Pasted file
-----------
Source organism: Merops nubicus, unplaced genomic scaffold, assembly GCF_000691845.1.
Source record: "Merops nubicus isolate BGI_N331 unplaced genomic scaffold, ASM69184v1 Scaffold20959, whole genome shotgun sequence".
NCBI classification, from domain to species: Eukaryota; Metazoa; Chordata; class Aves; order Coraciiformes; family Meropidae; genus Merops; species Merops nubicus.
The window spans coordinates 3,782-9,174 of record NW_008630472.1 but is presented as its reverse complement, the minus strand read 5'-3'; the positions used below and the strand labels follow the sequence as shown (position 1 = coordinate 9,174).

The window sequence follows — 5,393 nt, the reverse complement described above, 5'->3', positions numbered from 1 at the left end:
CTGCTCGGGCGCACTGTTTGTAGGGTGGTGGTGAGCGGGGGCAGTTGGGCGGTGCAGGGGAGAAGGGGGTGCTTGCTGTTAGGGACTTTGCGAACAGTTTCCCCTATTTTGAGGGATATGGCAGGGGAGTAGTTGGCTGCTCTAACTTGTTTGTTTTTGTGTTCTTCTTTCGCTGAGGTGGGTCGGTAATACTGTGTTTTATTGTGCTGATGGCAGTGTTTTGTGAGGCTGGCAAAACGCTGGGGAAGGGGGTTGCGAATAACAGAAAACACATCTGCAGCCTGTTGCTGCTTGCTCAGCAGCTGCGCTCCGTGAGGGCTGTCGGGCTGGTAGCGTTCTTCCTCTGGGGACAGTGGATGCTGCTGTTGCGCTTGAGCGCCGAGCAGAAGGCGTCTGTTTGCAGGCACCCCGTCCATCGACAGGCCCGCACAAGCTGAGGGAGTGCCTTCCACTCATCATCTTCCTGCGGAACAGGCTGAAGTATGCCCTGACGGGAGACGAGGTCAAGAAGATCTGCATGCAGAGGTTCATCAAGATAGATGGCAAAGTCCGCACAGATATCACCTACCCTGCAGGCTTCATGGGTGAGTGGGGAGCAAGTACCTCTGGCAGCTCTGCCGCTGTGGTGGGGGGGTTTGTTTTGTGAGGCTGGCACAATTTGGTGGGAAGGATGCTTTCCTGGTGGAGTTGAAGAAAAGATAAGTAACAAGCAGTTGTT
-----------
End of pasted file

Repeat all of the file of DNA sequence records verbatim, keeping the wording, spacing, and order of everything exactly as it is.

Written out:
Source organism: Merops nubicus, unplaced genomic scaffold, assembly GCF_000691845.1.
Source record: "Merops nubicus isolate BGI_N331 unplaced genomic scaffold, ASM69184v1 Scaffold20959, whole genome shotgun sequence".
NCBI classification, from domain to species: Eukaryota; Metazoa; Chordata; class Aves; order Coraciiformes; family Meropidae; genus Merops; species Merops nubicus.
The window spans coordinates 3,782-9,174 of record NW_008630472.1 but is presented as its reverse complement, the minus strand read 5'-3'; the positions used below and the strand labels follow the sequence as shown (position 1 = coordinate 9,174).

The window sequence follows — 5,393 nt, the reverse complement described above, 5'->3', positions numbered from 1 at the left end:
CTGCTCGGGCGCACTGTTTGTAGGGTGGTGGTGAGCGGGGGCAGTTGGGCGGTGCAGGGGAGAAGGGGGTGCTTGCTGTTAGGGACTTTGCGAACAGTTTCCCCTATTTTGAGGGATATGGCAGGGGAGTAGTTGGCTGCTCTAACTTGTTTGTTTTTGTGTTCTTCTTTCGCTGAGGTGGGTCGGTAATACTGTGTTTTATTGTGCTGATGGCAGTGTTTTGTGAGGCTGGCAAAACGCTGGGGAAGGGGGTTGCGAATAACAGAAAACACATCTGCAGCCTGTTGCTGCTTGCTCAGCAGCTGCGCTCCGTGAGGGCTGTCGGGCTGGTAGCGTTCTTCCTCTGGGGACAGTGGATGCTGCTGTTGCGCTTGAGCGCCGAGCAGAAGGCGTCTGTTTGCAGGCACCCCGTCCATCGACAGGCCCGCACAAGCTGAGGGAGTGCCTTCCACTCATCATCTTCCTGCGGAACAGGCTGAAGTATGCCCTGACGGGAGACGAGGTCAAGAAGATCTGCATGCAGAGGTTCATCAAGATAGATGGCAAAGTCCGCACAGATATCACCTACCCTGCAGGCTTCATGGGTGAGTGGGGAGCAAGTACCTCTGGCAGCTCTGCCGCTGTGGTGGGGGGGTTTGTTTTGTGAGGCTGGCACAATTTGGTGGGAAGGATGCTTTCCTGGTGGAGTTGAAGAAAAGATAAGTAACAAGCAGTTGTT